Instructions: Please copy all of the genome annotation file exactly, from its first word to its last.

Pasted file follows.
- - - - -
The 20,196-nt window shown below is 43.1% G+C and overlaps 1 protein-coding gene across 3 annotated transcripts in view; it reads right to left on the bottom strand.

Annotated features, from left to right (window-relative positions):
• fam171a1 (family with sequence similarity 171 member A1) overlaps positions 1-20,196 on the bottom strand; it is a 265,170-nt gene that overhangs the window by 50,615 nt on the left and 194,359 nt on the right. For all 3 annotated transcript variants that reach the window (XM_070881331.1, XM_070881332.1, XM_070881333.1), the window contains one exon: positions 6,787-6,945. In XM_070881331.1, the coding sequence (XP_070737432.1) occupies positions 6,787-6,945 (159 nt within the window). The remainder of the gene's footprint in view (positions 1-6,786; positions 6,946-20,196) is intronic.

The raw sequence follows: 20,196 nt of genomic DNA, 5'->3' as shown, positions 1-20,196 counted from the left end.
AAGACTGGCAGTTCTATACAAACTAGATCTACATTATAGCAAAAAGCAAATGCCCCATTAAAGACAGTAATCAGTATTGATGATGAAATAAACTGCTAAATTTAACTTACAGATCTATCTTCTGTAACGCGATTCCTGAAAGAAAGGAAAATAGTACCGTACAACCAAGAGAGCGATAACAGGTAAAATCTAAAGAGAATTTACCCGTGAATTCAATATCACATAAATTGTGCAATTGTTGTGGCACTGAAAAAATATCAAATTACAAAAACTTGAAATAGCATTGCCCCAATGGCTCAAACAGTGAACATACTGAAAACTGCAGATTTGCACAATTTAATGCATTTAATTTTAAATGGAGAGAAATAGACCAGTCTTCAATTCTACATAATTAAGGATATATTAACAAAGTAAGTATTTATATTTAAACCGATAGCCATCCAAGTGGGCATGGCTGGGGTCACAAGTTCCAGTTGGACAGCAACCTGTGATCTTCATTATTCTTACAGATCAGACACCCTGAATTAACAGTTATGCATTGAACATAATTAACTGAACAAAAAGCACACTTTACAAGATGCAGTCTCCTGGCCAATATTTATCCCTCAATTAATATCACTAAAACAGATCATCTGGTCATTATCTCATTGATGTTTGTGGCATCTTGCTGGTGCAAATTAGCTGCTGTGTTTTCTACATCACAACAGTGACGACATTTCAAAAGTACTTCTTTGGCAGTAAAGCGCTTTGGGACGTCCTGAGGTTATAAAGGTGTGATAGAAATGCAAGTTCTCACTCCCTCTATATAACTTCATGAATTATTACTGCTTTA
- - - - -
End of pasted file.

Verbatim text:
The 20,196-nt window shown below is 43.1% G+C and overlaps 1 protein-coding gene across 3 annotated transcripts in view; it reads right to left on the bottom strand.

Annotated features, from left to right (window-relative positions):
• fam171a1 (family with sequence similarity 171 member A1) overlaps positions 1-20,196 on the bottom strand; it is a 265,170-nt gene that overhangs the window by 50,615 nt on the left and 194,359 nt on the right. For all 3 annotated transcript variants that reach the window (XM_070881331.1, XM_070881332.1, XM_070881333.1), the window contains one exon: positions 6,787-6,945. In XM_070881331.1, the coding sequence (XP_070737432.1) occupies positions 6,787-6,945 (159 nt within the window). The remainder of the gene's footprint in view (positions 1-6,786; positions 6,946-20,196) is intronic.

The raw sequence follows: 20,196 nt of genomic DNA, 5'->3' as shown, positions 1-20,196 counted from the left end.
AAGACTGGCAGTTCTATACAAACTAGATCTACATTATAGCAAAAAGCAAATGCCCCATTAAAGACAGTAATCAGTATTGATGATGAAATAAACTGCTAAATTTAACTTACAGATCTATCTTCTGTAACGCGATTCCTGAAAGAAAGGAAAATAGTACCGTACAACCAAGAGAGCGATAACAGGTAAAATCTAAAGAGAATTTACCCGTGAATTCAATATCACATAAATTGTGCAATTGTTGTGGCACTGAAAAAATATCAAATTACAAAAACTTGAAATAGCATTGCCCCAATGGCTCAAACAGTGAACATACTGAAAACTGCAGATTTGCACAATTTAATGCATTTAATTTTAAATGGAGAGAAATAGACCAGTCTTCAATTCTACATAATTAAGGATATATTAACAAAGTAAGTATTTATATTTAAACCGATAGCCATCCAAGTGGGCATGGCTGGGGTCACAAGTTCCAGTTGGACAGCAACCTGTGATCTTCATTATTCTTACAGATCAGACACCCTGAATTAACAGTTATGCATTGAACATAATTAACTGAACAAAAAGCACACTTTACAAGATGCAGTCTCCTGGCCAATATTTATCCCTCAATTAATATCACTAAAACAGATCATCTGGTCATTATCTCATTGATGTTTGTGGCATCTTGCTGGTGCAAATTAGCTGCTGTGTTTTCTACATCACAACAGTGACGACATTTCAAAAGTACTTCTTTGGCAGTAAAGCGCTTTGGGACGTCCTGAGGTTATAAAGGTGTGATAGAAATGCAAGTTCTCACTCCCTCTATATAACTTCATGAATTATTACTGCTTTA